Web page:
“let’s go in the police station!”

A few years ago in Georgia, while on a walk with my black cousin, Christopher, I wanted to stop inside the police station. He asked if I was crazy (“also, no”), I asked him why we couldn’t visit, and he said because he was a black male. I didn’t get it, and thought he was being ridiculous. We continued on.

To this day, all of my personal encounters with police have been overwhelmingly positive — I loved Officer “Friendly”, the cop who came to my elementary school every year to teach us about stranger danger and roadside safety. I know that Officer Middleton, one of the “blackest” men I know, was a huge role model for many of my high school peers who needed a little “extra” love and support (in reality, they needed to be treated like humans, rather than vermin). When recorded instances of black folx bleeding and dying, due to police brutality, began spreading across the internet, I began to understand why Chris was so against going into the police station.

C.S. Giscombe’s poem Five Dreams begins with the word “Arrested”. In the first stanza, the narrator says that they were “arrested with others, all of [them] black”. “Arrested with others” lends a certain casualness to an event that the vast majority of people never experience — in these two lines, Giscombe motions to the normalization of “black crime.” The next line “over apparently politics,” may imply that the narrator is confused, that they don’t exactly know what’s going on, but that they know their arrest is political. The narrator goes on to admit that they were “afraid of the State but the guards told jokes,”– the State is to be feared and, to the guards, the arrest of black bodies is simply a humorous game.

In the second stanza, an unidentifiable woman kisses the narrator and says, “We can’t afford martyrs.” During my first reading of this piece, I assumed that this woman was black, due to her use of the word “we.” With her display of affection combined with her warning, I assumed that she, too, was directly affected by the racism and discrimination that the narrator is assumed to face, but that she didn’t want to lose any more black lives to police brutality. In my second reading, however, I wondered if this woman were actually white, if her use of the word “we” pointed to white supremacy and white privilege. I wondered if this woman feared that black martyrs would, eventually, dismantle the structures that gave her privilege, if her kiss was one of condescension and feigned pity. Then, the narrator asks three times to be let go.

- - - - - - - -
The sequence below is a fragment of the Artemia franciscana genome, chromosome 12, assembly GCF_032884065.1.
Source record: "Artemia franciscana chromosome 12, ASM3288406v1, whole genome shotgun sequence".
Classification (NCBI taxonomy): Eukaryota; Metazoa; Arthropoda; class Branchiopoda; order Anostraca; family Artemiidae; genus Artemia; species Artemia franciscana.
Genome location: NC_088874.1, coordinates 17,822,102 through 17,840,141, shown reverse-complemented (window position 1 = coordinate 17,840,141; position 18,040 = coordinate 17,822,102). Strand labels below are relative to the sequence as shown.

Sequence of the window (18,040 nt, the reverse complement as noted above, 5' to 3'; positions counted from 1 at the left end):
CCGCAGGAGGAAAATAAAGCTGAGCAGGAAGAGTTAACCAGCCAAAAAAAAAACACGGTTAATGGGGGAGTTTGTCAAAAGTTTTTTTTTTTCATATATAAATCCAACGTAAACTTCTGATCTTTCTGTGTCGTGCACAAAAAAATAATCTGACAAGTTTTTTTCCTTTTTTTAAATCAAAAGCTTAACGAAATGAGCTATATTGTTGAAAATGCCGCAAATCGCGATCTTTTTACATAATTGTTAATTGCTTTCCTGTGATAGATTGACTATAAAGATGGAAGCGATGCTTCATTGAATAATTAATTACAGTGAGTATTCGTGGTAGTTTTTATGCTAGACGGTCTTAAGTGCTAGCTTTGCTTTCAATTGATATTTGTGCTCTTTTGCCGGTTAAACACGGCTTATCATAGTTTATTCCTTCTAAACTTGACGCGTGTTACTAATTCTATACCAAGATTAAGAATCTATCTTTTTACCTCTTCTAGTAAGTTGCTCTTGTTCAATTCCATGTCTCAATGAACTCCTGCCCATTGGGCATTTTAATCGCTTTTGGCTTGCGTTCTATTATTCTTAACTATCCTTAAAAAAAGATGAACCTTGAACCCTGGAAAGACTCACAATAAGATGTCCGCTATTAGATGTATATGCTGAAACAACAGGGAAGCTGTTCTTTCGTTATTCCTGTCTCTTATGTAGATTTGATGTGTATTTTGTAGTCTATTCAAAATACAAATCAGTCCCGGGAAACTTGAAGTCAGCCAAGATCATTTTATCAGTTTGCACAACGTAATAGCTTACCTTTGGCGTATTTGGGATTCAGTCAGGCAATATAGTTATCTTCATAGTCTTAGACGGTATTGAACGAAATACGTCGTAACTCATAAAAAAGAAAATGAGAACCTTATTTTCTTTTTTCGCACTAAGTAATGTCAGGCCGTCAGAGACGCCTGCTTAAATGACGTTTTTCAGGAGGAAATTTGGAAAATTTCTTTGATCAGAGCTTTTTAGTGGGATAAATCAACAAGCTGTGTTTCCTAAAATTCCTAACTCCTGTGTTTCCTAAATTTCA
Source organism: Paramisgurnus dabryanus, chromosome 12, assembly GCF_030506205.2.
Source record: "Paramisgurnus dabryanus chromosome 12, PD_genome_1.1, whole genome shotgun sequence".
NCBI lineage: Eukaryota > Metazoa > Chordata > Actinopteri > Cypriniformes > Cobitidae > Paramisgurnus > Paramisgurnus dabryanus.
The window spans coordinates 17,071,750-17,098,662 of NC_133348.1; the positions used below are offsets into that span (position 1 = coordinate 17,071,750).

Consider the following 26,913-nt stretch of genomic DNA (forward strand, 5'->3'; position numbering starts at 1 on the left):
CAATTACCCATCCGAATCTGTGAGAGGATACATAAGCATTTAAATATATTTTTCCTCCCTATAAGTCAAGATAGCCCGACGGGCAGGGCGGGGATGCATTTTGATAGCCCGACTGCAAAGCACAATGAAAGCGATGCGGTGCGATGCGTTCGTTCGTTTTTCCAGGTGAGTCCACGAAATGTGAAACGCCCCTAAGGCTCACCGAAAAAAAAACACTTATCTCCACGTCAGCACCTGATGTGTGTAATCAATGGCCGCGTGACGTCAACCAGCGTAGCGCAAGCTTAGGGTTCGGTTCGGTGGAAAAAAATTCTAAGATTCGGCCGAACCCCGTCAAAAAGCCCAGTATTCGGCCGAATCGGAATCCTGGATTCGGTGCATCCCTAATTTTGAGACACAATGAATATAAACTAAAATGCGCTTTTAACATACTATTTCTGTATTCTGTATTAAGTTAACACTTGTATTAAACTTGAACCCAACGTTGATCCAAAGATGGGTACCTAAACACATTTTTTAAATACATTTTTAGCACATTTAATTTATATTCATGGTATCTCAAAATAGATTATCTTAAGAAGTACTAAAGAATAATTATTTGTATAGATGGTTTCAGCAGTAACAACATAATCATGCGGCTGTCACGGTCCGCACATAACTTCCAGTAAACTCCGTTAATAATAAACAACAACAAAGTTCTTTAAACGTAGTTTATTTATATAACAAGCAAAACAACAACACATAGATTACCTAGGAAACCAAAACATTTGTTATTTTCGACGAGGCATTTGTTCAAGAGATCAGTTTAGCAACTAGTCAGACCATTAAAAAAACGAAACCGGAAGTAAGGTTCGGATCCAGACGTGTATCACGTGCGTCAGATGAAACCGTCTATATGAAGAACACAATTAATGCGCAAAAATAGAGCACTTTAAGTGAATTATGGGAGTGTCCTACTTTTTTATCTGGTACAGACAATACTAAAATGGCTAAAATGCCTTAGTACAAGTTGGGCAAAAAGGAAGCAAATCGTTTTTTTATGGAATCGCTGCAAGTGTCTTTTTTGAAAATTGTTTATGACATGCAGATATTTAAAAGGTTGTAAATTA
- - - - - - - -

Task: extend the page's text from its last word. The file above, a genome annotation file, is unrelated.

The woman releases the narrator, but “something had changed”. Months later, it turns to winter, and the narrator has finally made it home. An individual by the name of K is waiting for the narrator in the snow. I’m still a bit confused by this part of the story; however, I believe that the narrator was held against their will for months in jail, able to return home only after frost had overtake their home. Winter may also act as a metaphor; the narrator seemed to be young and confused, at the beginning of the story, but after their encounter with the police force, has become coolly hardened.

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One Response to “let’s go in the police station!”

  1. ryanheidnergreene says:

    Hey there Dominique–thanks for sharing your reading of this poem! I also flip-flopped when it came to who exactly the “we” referred to. After returning to the poem again, I’m leaning more and more towards the “we” being an assumed white, state power. Like you said, the three “let me go”s suggest that this kiss is not loving or benign. Rather, it seems to be an another form of state violence attempting to mask itself as harmless. This, I think, is similar to what we saw with the winking guards and their jokes. Additionally, the woman’s statement, “we can’t afford martyrs,” got me thinking about the literal monetary incentives built into the U.S. criminal justice system, and white supremacy broadly. A martyr brings state practices into public scrutiny. And perhaps this is why the guards earlier didn’t “shoot the one/who ran:” Not as an act of kindness, but as a strategy of self-preservation. Keep your oppression quiet. Crack another joke. Blow a kiss. Nothing sinister here. Right…


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